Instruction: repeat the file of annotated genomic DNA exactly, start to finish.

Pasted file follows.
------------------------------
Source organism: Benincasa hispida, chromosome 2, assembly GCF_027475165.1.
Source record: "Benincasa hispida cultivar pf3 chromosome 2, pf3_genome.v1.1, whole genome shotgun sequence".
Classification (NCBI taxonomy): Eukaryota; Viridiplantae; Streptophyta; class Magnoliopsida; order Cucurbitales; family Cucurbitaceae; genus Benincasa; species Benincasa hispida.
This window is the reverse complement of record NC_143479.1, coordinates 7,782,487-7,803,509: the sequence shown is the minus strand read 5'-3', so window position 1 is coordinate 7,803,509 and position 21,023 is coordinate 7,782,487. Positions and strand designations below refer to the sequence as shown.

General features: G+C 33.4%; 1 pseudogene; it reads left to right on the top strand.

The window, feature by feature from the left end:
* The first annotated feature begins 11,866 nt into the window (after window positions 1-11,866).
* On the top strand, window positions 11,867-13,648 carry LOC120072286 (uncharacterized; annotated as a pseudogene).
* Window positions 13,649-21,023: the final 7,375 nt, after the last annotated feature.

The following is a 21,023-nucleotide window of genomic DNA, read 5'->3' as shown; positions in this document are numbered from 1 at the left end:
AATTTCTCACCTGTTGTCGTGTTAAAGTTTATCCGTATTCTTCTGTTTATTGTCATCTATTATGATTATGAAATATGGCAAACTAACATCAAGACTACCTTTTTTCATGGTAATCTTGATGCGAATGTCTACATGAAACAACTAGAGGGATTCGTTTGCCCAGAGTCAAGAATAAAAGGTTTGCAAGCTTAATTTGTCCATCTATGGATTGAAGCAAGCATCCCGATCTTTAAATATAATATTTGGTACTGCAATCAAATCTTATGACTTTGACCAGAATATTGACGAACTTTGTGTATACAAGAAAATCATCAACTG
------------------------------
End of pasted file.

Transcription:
Source organism: Benincasa hispida, chromosome 2, assembly GCF_027475165.1.
Source record: "Benincasa hispida cultivar pf3 chromosome 2, pf3_genome.v1.1, whole genome shotgun sequence".
Classification (NCBI taxonomy): Eukaryota; Viridiplantae; Streptophyta; class Magnoliopsida; order Cucurbitales; family Cucurbitaceae; genus Benincasa; species Benincasa hispida.
This window is the reverse complement of record NC_143479.1, coordinates 7,782,487-7,803,509: the sequence shown is the minus strand read 5'-3', so window position 1 is coordinate 7,803,509 and position 21,023 is coordinate 7,782,487. Positions and strand designations below refer to the sequence as shown.

General features: G+C 33.4%; 1 pseudogene; it reads left to right on the top strand.

The window, feature by feature from the left end:
* The first annotated feature begins 11,866 nt into the window (after window positions 1-11,866).
* On the top strand, window positions 11,867-13,648 carry LOC120072286 (uncharacterized; annotated as a pseudogene).
* Window positions 13,649-21,023: the final 7,375 nt, after the last annotated feature.

The following is a 21,023-nucleotide window of genomic DNA, read 5'->3' as shown; positions in this document are numbered from 1 at the left end:
AATTTCTCACCTGTTGTCGTGTTAAAGTTTATCCGTATTCTTCTGTTTATTGTCATCTATTATGATTATGAAATATGGCAAACTAACATCAAGACTACCTTTTTTCATGGTAATCTTGATGCGAATGTCTACATGAAACAACTAGAGGGATTCGTTTGCCCAGAGTCAAGAATAAAAGGTTTGCAAGCTTAATTTGTCCATCTATGGATTGAAGCAAGCATCCCGATCTTTAAATATAATATTTGGTACTGCAATCAAATCTTATGACTTTGACCAGAATATTGACGAACTTTGTGTATACAAGAAAATCATCAACTG